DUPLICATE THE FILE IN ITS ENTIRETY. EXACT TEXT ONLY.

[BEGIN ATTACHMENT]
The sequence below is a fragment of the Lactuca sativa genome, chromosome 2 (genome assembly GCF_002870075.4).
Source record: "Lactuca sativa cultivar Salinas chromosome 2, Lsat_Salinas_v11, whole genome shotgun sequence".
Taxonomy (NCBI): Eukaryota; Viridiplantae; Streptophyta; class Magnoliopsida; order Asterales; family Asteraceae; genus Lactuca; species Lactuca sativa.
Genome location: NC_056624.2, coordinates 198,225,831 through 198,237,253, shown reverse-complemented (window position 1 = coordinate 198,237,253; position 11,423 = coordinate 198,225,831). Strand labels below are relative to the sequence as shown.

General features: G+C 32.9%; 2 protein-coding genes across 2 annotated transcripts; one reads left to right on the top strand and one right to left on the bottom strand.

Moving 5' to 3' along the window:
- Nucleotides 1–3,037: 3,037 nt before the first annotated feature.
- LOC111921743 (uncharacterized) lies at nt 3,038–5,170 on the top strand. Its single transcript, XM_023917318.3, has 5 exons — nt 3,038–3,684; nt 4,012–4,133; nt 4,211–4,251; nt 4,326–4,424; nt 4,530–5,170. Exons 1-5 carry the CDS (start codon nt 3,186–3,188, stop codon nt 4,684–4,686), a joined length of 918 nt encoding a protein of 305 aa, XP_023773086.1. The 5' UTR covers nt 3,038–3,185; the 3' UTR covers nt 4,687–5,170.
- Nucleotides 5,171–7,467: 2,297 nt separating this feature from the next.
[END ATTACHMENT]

The sequence below is a fragment of the Lactuca sativa genome, chromosome 2 (genome assembly GCF_002870075.4).
Source record: "Lactuca sativa cultivar Salinas chromosome 2, Lsat_Salinas_v11, whole genome shotgun sequence".
Taxonomy (NCBI): Eukaryota; Viridiplantae; Streptophyta; class Magnoliopsida; order Asterales; family Asteraceae; genus Lactuca; species Lactuca sativa.
Genome location: NC_056624.2, coordinates 198,225,831 through 198,237,253, shown reverse-complemented (window position 1 = coordinate 198,237,253; position 11,423 = coordinate 198,225,831). Strand labels below are relative to the sequence as shown.

General features: G+C 32.9%; 2 protein-coding genes across 2 annotated transcripts; one reads left to right on the top strand and one right to left on the bottom strand.

Moving 5' to 3' along the window:
- Nucleotides 1–3,037: 3,037 nt before the first annotated feature.
- LOC111921743 (uncharacterized) lies at nt 3,038–5,170 on the top strand. Its single transcript, XM_023917318.3, has 5 exons — nt 3,038–3,684; nt 4,012–4,133; nt 4,211–4,251; nt 4,326–4,424; nt 4,530–5,170. Exons 1-5 carry the CDS (start codon nt 3,186–3,188, stop codon nt 4,684–4,686), a joined length of 918 nt encoding a protein of 305 aa, XP_023773086.1. The 5' UTR covers nt 3,038–3,185; the 3' UTR covers nt 4,687–5,170.
- Nucleotides 5,171–7,467: 2,297 nt separating this feature from the next.